Another typical accident is taxing into a pole with the wing. On a Mooney, the rear spar is very strong and is seldom damaged. If you are looking at a Piper, you must check the rear spar under the back seats because it is probably bent. Mooney wing skins are stamped out in a press to set the leading edge radius, so you usually need to buy new skins. You can't easily make your own. The logbooks should refer to the 337 form for more information on how extensive the repair was. The buyer must look at when the repair was completed and how many hours have been flown since then. If the repair was finished last week, you have to ask yourself the question, "Do I really want to be a test pilot?" If the repair was five years ago with sixty hours per year or more flown you probably have nothing to worry about. That pretty much explains how the damage history affects the value. If the aircraft is flight-proven, the damage history is no more than a colorful event years ago in the logbooks and is worth no discount. If you are going to be a test pilot for the next year or two, you'd better get a healthy discount on the price of the airplane!


Always ask the seller if the aircraft comes with a warranty. This is unheard of in the used aircraft sales business, but all my rebuilt airplanes come with a full warranty. Typically, I will fly one to three years off the airplane before I sell it. By then, I have already worked out all the bugs. This is not always the case with other used aircraft sales so it is very important for you, the purchaser, to not become the test pilot. The old saying "time heals all wounds" is very true for a damaged airplane. Just be sure the flight hours are there also. Try to remember that airplanes are hand-built and the quality of the job always comes down to the person doing the job. If they take the time to do it right and take pride in their work, you will get a good aircraft. If the airplane was involved in a fire or exposed to intense heat, you can have a real problem. Aircraft aluminum is heat-treated and sometimes can be damaged but not show signs of damage. This type of airplane requires a complete inspection of all areas; not just the obviously damaged areas. I personally tend to stay away from these types of airplanes, but if repaired properly, the fire aircraft can be just as good as any other correctly repaired aircraft.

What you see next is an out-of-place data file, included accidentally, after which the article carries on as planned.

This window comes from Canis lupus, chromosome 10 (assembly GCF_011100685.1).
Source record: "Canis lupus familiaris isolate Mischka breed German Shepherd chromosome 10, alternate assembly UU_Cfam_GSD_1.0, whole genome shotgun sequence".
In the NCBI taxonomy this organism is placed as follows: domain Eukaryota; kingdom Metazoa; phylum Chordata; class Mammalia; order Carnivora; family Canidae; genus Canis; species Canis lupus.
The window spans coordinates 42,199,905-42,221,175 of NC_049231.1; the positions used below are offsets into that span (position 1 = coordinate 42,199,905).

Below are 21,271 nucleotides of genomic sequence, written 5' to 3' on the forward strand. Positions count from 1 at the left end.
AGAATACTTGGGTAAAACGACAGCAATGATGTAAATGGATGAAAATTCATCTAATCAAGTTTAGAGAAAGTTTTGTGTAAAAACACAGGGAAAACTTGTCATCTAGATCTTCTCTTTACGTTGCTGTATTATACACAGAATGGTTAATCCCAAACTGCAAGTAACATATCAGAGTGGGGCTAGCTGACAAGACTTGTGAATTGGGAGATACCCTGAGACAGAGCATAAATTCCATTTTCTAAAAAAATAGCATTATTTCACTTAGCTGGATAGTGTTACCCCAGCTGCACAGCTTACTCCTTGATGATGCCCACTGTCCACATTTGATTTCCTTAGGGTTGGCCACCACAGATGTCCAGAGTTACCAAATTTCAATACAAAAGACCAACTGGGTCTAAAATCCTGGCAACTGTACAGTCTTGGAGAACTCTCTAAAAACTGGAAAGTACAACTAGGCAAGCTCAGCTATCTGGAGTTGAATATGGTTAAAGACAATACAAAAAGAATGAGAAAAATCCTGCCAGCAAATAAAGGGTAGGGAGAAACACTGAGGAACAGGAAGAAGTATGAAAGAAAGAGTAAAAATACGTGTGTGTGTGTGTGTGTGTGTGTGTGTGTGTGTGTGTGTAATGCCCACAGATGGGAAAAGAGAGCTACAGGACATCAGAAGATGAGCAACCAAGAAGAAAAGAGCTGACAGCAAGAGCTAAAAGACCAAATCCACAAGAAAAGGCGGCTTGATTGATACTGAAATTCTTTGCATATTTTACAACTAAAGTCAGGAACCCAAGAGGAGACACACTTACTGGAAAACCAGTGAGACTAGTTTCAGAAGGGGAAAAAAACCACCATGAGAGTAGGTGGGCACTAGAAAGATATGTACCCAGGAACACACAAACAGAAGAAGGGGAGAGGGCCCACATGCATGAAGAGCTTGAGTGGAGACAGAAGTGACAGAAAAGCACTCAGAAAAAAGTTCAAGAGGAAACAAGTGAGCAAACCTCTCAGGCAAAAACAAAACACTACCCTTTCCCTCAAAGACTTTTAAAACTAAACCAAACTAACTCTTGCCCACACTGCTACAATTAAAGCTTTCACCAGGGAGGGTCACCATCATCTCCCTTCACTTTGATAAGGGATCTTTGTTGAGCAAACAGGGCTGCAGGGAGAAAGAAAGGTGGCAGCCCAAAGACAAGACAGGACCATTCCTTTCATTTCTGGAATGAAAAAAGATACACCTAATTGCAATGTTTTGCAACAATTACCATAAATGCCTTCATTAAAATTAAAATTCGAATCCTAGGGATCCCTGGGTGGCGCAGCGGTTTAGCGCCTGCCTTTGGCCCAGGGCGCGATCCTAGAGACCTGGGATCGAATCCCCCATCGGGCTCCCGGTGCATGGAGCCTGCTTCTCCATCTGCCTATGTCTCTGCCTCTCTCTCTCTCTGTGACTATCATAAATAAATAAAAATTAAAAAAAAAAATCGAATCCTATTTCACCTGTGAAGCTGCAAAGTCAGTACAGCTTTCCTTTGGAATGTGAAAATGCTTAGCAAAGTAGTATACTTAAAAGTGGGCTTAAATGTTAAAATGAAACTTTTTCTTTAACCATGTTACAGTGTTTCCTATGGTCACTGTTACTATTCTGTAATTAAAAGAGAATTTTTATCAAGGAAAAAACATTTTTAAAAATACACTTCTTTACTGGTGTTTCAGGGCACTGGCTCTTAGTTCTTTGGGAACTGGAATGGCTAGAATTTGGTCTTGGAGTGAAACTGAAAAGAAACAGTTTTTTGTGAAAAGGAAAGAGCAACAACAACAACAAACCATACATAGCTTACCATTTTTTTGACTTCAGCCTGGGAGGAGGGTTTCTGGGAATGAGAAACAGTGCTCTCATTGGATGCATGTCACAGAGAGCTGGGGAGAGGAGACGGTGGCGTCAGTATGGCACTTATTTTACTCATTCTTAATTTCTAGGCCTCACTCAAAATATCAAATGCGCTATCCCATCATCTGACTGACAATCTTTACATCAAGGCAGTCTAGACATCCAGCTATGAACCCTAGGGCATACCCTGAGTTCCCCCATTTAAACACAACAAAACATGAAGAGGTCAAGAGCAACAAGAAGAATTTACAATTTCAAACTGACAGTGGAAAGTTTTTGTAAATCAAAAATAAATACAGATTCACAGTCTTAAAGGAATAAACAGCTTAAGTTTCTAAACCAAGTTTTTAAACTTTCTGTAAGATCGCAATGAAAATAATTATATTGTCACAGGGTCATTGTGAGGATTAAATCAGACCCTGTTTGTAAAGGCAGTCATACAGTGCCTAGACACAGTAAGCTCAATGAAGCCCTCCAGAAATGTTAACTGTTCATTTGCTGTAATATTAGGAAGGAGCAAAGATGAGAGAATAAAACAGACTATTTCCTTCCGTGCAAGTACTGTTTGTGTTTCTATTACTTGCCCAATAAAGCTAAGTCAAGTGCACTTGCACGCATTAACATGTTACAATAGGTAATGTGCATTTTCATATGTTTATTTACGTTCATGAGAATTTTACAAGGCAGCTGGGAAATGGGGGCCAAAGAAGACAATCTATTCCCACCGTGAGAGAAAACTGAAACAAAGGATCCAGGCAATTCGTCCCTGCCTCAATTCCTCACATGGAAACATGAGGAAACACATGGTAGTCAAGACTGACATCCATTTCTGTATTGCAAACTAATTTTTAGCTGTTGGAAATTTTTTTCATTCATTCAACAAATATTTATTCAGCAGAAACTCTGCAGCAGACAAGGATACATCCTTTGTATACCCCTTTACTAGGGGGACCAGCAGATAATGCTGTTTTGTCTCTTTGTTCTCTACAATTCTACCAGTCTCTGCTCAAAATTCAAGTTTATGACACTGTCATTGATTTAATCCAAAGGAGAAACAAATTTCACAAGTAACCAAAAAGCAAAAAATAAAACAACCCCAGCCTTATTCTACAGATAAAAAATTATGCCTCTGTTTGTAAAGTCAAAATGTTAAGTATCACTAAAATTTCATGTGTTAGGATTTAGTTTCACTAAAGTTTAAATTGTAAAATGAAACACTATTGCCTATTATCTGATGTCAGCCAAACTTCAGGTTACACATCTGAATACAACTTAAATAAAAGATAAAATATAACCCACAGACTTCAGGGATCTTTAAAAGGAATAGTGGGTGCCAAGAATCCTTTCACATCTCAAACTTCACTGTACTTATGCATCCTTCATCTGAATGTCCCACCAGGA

Let's take a look at how much time it takes to repair or rebuild an aircraft. My TLS is a good example of an extreme case. You will find the complete story in the March 1998 MAPA Log, but here is the Reader's Digest version. I had to disassemble the aircraft after trucking it in. The next step was to figure out just what needed to be replaced and then order all the parts. Once at this point, you can start from scratch building a new TLS using the good salvaged parts along with all of the new Mooney parts. This process took my helper and me eighteen months! Mooney can build you a new TLS in about 6 weeks on a production basis. But out in the field, the process works a little differently. The bottom line in purchasing a damage-history aircraft is to never believe what the salesman tells you. Always review the logbooks very carefully. If you think something is not quite right and you cant get a good answer from the salesman, then place a phone call to FAA registry and request all documents on file for the N-number of the airplane. Do not be pressured into an airplane you are not sure of. I tell everyone the story behind my airplane, not because I am a salesman but because I am a mechanic that takes pride in my work.


I outlined repairs from the basic gear-up slide to the extreme rebuild (my TLS). If done correctly, you can end up with an award winner just like I have (MAPA 11-97). It is a matter of time, money, dedication, and hard work. So don't be afraid of that colorful event in the logbooks, just make sure it has been fixed correctly. If you have questions about this or any other ShopTalk article, please e-mail me at shoptalk@knr-inc.com or call me at my aircraft repair shop, 307-789-6866. All ShopTalk articles can be read here at www.knr‑inc.com. Until next time, enjoy flying your Mooney.